Tuesday, 9 August 2016

In the News: Some Comments

Delays, Delays, Delays...

As ITV reported:

“All of tomorrow's ferry services between the UK and Channel Islands have been cancelled, after a technical problem with the Condor Liberation. Services between Guernsey and Jersey have also been cancelled today. One of the three main engines shut down when the boat was travelling from Poole to Guernsey and it was forced to continue at a reduced speed.”

It is clear that despite all the assurances from management earlier in the year, what Condor desperately needs is some kind of backup to take the strain when this happens, especially as it seems to still be happening with remarkable frequency.

Mist Flights

And meantime fog has delayed flights, as ITV notes:

“Around 1,000 passengers had their flights cancelled yesterday after thick fog hit Jersey. But, re-booking onto new flights is proving difficult as the Battle of Flowers week begins, one of the island's busiest weeks.”

One of the few ways in which matters can be improved so that aircraft can land under lower fog levels than at present is the demolition of the old airport building. As BBC News reports:

“Work to demolish Jersey's old airport building will begin next year, under plans to redevelop the site. The top two floors of the terminal, known as the 1937 building, have been removed to meet safety criteria.”

“Chief executive Doug Bannister said demolishing the building would help to relax some restrictions on aircraft landing in fog, allowing more in. Currently pilots must be able to see the ground from 200 ft up before they can land. That could be reduced if the size and shape of the airport buildings are changed.”

However, the heritage lobby have been trying to prevent this. An airport is, apparently, some kind of museum time capsule, and not something that actually has planes landing and departing. A working airport needs to keep up with modern safety standards.

Living Heritage

The heritage lobby also tried to prevent St Lawrence Church getting much needed toilets, opening up a doorway that had been closed off in the 1950s. The cannon doorway was infilled sometime after 1958 and the infill granite cannot be considered ‘historical’. It had been opened in the 18th century when Parish cannons (in case of French invasion) where stored in Parish Churches.

The Church is currently not accessible to disabled people (there are steps up and down on entry) and has no toilet facilities. The proposal which was rejected but passed on appeal seeks to address these issues.

With people living longer, it is increasingly important to ensure disabled access. The proposal also set out the care and concern for the historical and architectural features that had been witnessed through its restoration.

Unless we are going to relegate our Parish Churches to empty museum pieces, heritage sites that are rarely open to the general public – and there are several in Southampton like that – we need to acknowledge that the function of the church is to provide a space for people to congregate. When we lose site of the people, any raison d’etre for heritage also goes out of the window.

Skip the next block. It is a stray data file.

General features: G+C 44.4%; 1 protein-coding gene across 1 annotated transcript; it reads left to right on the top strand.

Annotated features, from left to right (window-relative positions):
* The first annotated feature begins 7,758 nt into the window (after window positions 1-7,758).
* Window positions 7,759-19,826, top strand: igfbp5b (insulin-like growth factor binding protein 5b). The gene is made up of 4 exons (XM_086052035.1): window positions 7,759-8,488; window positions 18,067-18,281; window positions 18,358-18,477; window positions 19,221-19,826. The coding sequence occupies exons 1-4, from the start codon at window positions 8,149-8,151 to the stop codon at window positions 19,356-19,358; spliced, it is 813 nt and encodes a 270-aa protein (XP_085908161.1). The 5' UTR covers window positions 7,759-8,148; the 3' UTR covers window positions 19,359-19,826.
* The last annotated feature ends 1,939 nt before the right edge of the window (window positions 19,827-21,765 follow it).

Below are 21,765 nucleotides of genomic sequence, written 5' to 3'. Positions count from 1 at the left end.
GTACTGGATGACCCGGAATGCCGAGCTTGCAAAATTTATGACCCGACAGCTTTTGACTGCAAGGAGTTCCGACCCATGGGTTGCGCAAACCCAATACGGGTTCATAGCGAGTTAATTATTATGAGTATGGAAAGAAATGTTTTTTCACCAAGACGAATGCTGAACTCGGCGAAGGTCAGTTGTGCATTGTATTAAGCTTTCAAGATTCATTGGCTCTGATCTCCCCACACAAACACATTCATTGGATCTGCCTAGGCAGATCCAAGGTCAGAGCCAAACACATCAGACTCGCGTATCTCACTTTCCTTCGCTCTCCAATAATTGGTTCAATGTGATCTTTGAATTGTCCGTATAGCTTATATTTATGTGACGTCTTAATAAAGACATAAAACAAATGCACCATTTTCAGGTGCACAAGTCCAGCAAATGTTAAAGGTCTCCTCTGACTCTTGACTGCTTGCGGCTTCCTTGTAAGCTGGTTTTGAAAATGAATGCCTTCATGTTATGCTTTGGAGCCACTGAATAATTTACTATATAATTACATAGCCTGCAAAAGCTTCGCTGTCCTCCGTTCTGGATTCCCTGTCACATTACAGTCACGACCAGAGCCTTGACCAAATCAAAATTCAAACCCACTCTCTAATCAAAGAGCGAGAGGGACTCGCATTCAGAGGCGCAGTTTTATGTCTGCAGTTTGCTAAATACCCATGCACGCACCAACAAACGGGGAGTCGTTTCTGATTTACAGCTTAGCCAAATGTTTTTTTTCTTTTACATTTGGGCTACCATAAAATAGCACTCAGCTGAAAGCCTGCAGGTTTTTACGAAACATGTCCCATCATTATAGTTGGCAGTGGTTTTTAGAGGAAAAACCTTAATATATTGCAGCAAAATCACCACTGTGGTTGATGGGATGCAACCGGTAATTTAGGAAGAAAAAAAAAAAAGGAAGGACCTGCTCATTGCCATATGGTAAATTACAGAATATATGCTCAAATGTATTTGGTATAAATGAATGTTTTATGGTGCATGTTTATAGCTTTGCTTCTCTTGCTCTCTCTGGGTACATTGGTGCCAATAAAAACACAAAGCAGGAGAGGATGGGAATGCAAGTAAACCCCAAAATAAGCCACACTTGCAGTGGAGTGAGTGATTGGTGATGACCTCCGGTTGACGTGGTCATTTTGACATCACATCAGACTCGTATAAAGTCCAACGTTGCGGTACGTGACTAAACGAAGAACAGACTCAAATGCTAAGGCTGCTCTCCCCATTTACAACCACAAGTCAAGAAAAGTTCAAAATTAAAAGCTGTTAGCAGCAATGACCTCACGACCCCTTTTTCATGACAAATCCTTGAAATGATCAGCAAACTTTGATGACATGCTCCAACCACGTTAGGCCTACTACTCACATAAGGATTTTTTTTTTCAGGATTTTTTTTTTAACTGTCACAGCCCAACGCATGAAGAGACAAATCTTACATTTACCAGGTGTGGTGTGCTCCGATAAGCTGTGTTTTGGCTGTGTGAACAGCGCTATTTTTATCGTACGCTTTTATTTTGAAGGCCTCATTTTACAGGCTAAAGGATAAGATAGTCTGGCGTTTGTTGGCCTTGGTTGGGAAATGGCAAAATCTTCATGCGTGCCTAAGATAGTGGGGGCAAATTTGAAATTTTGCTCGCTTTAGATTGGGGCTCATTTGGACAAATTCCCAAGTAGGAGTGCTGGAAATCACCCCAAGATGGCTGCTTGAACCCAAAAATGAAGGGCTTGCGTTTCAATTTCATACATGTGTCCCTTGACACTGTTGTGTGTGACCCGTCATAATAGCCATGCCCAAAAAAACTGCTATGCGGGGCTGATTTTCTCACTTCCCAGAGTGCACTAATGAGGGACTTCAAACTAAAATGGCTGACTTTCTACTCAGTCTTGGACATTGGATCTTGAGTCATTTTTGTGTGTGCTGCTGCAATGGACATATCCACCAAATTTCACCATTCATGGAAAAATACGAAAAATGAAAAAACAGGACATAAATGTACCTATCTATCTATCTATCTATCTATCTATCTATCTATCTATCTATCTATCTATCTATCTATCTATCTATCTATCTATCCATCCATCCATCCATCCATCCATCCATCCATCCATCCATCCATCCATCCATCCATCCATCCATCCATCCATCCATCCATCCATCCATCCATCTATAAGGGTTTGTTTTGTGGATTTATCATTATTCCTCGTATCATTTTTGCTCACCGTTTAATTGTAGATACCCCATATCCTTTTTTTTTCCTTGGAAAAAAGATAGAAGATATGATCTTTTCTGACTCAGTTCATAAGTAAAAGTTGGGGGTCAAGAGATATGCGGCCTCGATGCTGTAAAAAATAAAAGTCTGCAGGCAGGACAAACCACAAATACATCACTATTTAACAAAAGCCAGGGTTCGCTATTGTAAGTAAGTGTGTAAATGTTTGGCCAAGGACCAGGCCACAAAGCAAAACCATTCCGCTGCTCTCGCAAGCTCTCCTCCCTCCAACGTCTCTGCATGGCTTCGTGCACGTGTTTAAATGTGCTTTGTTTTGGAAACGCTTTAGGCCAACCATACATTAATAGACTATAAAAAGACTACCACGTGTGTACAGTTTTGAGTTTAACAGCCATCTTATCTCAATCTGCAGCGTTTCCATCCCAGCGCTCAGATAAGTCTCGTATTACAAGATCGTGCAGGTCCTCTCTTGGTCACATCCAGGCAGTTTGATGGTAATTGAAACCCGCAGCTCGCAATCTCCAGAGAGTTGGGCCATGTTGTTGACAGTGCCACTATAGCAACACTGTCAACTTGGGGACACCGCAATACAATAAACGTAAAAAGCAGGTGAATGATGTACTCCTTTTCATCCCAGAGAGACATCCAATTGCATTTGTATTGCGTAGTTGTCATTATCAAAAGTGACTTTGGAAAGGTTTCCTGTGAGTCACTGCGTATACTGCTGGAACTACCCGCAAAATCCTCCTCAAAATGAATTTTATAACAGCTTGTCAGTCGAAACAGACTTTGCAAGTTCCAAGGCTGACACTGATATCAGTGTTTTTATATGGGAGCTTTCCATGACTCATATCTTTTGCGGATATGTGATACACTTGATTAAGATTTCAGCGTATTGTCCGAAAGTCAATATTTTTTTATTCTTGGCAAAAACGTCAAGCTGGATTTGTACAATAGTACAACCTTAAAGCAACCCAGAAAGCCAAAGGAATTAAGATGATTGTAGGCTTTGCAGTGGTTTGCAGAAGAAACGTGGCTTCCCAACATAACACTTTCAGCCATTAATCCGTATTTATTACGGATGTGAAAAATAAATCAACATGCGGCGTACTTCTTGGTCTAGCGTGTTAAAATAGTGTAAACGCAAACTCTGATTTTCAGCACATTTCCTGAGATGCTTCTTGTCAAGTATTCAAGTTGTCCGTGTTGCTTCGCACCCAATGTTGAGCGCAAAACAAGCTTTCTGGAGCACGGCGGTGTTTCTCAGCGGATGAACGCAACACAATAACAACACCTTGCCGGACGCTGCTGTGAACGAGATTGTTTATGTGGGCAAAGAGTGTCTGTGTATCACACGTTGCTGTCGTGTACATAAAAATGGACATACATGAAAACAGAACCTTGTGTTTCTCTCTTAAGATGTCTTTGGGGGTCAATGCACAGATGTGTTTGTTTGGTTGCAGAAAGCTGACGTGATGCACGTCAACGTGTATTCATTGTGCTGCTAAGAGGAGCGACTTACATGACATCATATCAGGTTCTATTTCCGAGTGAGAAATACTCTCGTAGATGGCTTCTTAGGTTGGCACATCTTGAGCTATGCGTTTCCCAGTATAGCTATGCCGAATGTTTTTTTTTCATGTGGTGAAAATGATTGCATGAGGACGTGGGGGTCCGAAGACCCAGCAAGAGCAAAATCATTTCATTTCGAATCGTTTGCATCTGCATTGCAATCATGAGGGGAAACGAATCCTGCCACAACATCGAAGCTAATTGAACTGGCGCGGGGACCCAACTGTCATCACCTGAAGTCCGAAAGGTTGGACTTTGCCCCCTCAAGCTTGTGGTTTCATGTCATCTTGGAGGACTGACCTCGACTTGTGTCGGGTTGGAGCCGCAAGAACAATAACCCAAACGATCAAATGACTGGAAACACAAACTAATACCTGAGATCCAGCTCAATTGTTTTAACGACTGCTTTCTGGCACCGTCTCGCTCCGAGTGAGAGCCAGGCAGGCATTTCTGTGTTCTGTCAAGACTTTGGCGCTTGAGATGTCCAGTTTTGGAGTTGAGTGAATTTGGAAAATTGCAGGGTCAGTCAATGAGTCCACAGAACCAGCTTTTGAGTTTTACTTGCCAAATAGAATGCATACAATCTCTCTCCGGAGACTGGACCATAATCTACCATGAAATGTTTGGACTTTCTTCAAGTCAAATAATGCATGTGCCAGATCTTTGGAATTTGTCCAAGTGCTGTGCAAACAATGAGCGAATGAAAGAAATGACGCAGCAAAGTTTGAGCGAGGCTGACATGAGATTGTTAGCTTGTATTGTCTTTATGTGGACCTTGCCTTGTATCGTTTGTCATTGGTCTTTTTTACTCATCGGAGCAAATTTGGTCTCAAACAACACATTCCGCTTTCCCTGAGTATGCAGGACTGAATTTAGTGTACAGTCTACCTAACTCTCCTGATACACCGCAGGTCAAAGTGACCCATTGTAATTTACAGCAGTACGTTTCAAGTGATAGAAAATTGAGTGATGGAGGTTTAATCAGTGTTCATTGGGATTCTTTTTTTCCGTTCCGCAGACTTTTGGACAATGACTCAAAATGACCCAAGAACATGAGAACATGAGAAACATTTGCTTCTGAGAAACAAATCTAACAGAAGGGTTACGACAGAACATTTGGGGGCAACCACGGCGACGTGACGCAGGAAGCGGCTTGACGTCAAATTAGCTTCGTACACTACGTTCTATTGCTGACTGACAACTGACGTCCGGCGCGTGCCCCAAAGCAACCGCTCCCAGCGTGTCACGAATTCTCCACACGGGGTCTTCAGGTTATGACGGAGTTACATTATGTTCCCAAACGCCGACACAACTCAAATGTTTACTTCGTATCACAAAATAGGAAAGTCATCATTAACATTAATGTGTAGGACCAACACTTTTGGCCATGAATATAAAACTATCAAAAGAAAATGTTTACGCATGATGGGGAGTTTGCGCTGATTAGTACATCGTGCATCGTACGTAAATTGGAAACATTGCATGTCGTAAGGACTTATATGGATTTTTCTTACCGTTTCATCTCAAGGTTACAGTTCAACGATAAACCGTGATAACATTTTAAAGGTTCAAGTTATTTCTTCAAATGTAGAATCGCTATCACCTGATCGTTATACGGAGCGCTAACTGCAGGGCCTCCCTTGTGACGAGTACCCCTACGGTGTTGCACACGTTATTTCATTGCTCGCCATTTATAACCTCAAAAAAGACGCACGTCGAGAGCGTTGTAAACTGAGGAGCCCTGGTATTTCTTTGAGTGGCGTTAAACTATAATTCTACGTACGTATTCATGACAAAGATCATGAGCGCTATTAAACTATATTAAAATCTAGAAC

There is an interesting paper by Wen Luo, Yecheng Liu, Ying Jiang on an idea in China called “living heritage”:

“Living Heritage hasn’t got a clear definition in academic circles. In some article, it means a heritage site which was still in use and maintaining its initial function. It’s the opposite of the heritage sites which was dead or becoming an empty shell.”

“Living Heritage is a broad concept. It not only cares about the intangible cultural heritage with outstanding value, but also cares about the traditional culture, the traditional life style, the conventional wisdom which still alive in our lives.”

So in the case of St Lawrence Church, both the outward architecture, and the congregational culture form part of the “living heritage”. One is tangible, and the other intangible, and if the link between the two is broken, all you have is a building maintained as a mausoleum to past culture.

But the intangible impacts on the tangible. Look at any of the Parish Churches, examine the maps drawn in John McCormack’s “Channel Island Churches”, and his notes on the architecture, and it will be seen that all the churches have evolved to meet the needs of their congregations., and been changed architecturally as a result. Naturally, we want to preserve the best of the past, but we must also allow for future changes that do not detract, but only enhance the symbiosis between the tangible and intangible.

1 comment:

James said...


Not sure you ever watched Goodness Gracious Me, and the recurring sketch with the two competitive Indian mothers that always ends up with the the line, "Yes, but how big is his danda?".

This is the role Doug Bannister is playing: it's I want the biggest and flashiest building project. (I suppose the Jersey version is "how big is his dandara?"). Never mind that a third of the population lives in slum housing, never mind that the water system is falling to bits, never mind the state of the harbour terminal, let's build a new flashy white elephant.